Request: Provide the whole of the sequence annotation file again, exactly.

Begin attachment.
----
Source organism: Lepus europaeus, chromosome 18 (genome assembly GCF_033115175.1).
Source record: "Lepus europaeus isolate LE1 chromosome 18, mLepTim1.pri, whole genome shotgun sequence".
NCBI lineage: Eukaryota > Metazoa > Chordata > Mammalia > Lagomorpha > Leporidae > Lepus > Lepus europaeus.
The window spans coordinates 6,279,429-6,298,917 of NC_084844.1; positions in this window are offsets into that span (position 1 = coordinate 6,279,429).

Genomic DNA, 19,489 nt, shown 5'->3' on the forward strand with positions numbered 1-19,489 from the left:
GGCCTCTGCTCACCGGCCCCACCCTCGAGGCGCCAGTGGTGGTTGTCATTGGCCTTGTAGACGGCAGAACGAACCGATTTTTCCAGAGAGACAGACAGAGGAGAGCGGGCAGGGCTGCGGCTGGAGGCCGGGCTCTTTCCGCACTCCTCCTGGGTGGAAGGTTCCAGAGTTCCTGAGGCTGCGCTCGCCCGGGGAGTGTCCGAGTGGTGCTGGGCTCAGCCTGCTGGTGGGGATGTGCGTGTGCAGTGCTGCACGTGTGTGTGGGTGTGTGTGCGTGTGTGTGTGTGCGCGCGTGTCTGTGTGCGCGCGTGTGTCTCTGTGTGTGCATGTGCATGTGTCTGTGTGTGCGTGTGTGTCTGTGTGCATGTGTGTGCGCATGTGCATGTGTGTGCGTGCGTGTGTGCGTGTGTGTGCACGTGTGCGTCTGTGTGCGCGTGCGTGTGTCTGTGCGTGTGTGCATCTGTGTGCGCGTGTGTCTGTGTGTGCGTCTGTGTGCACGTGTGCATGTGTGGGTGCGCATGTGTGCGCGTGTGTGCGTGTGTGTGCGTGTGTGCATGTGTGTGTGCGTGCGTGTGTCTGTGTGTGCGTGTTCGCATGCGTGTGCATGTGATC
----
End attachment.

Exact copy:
Source organism: Lepus europaeus, chromosome 18 (genome assembly GCF_033115175.1).
Source record: "Lepus europaeus isolate LE1 chromosome 18, mLepTim1.pri, whole genome shotgun sequence".
NCBI lineage: Eukaryota > Metazoa > Chordata > Mammalia > Lagomorpha > Leporidae > Lepus > Lepus europaeus.
The window spans coordinates 6,279,429-6,298,917 of NC_084844.1; positions in this window are offsets into that span (position 1 = coordinate 6,279,429).

Genomic DNA, 19,489 nt, shown 5'->3' on the forward strand with positions numbered 1-19,489 from the left:
GGCCTCTGCTCACCGGCCCCACCCTCGAGGCGCCAGTGGTGGTTGTCATTGGCCTTGTAGACGGCAGAACGAACCGATTTTTCCAGAGAGACAGACAGAGGAGAGCGGGCAGGGCTGCGGCTGGAGGCCGGGCTCTTTCCGCACTCCTCCTGGGTGGAAGGTTCCAGAGTTCCTGAGGCTGCGCTCGCCCGGGGAGTGTCCGAGTGGTGCTGGGCTCAGCCTGCTGGTGGGGATGTGCGTGTGCAGTGCTGCACGTGTGTGTGGGTGTGTGTGCGTGTGTGTGTGTGCGCGCGTGTCTGTGTGCGCGCGTGTGTCTCTGTGTGTGCATGTGCATGTGTCTGTGTGTGCGTGTGTGTCTGTGTGCATGTGTGTGCGCATGTGCATGTGTGTGCGTGCGTGTGTGCGTGTGTGTGCACGTGTGCGTCTGTGTGCGCGTGCGTGTGTCTGTGCGTGTGTGCATCTGTGTGCGCGTGTGTCTGTGTGTGCGTCTGTGTGCACGTGTGCATGTGTGGGTGCGCATGTGTGCGCGTGTGTGCGTGTGTGTGCGTGTGTGCATGTGTGTGTGCGTGCGTGTGTCTGTGTGTGCGTGTTCGCATGCGTGTGCATGTGATC